The last decade has seen a considerable increase in the application of quantitativemethods in the study of histo- logical sections of brain tissue and especially in the study of neurodegenerative disease. These disorders are charac- terised by the deposition and aggregation of abnormal or misfolded proteins in the form of extracellular protein deposits such as senile plaques (SP) and intracellular inclusions such as neurofibrillary tangles (NFT). Quantification of brain lesions and studying the relationships between lesions and normal anatomical features of the brain, includ- ing neurons, glial cells, and blood vessels, has become an important method of elucidating disease pathogenesis. This review describes methods for quantifying the abundance of a histological feature such as density, frequency, and ‘load’ and the sampling methods by which quantitative measures can be obtained including plot/quadrat sampling, transect sampling, and the point-quarter method. In addition, methods for determining the spatial pattern of a his- tological feature, i.e., whether the feature is distributed at random, regularly, or is aggregated into clusters, are described. These methods include the use of the Poisson and binomial distributions, pattern analysis by regression, Fourier analysis, and methods based on mapped point patterns. Finally, the statistical methods available for study- ing the degree of spatial correlation between pathological lesions and neurons, glial cells, and blood vessels are described.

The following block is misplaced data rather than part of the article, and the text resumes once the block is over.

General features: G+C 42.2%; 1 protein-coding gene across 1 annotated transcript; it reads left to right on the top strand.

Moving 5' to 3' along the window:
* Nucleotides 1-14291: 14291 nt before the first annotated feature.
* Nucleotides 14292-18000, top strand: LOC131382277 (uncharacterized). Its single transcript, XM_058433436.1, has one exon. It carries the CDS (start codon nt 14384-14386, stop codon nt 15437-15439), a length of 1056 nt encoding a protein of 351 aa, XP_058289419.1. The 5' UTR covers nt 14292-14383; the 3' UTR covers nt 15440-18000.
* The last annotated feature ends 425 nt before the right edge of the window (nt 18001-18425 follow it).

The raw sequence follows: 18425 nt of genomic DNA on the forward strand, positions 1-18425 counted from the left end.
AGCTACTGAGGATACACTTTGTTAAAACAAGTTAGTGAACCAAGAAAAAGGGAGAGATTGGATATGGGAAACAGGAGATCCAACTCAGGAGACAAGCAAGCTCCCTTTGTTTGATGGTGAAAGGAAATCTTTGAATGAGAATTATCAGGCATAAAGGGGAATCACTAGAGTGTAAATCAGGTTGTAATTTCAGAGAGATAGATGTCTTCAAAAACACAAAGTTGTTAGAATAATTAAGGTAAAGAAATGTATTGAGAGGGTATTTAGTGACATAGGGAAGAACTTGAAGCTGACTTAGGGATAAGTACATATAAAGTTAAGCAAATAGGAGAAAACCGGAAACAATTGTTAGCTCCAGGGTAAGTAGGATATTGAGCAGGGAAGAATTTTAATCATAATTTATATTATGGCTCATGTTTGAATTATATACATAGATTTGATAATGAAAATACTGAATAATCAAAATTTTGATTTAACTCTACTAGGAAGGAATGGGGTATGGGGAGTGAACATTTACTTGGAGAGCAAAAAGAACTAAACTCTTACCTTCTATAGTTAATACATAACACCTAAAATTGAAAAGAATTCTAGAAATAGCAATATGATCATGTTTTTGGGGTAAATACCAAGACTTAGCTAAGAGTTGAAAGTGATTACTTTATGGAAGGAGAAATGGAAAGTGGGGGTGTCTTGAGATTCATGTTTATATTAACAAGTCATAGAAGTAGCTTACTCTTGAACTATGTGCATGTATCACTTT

mathematical models to explain the behaviour of security prices and rates of return. It is therefore essential that you acquire a sound knowledge and understanding of the most commonly used mathematical and statistical methods, both in order to be able to read the recent literature on finance and in order to develop further your professional ability in financial management. This course starts by illustrating in Unit 1 the main types of financial securi- ties: bonds and stocks (or shares). After defining each type of security, you will see how we can decide among alternative investment strategies on the basis of the expected returns that each one of them offers. The material covered in this unit is the basis of all financial analysis, and it is crucial that you make yourself perfectly familiar with all the concepts and methods of this unit. The following two units introduce the main statistical ideas in quantitativemethods.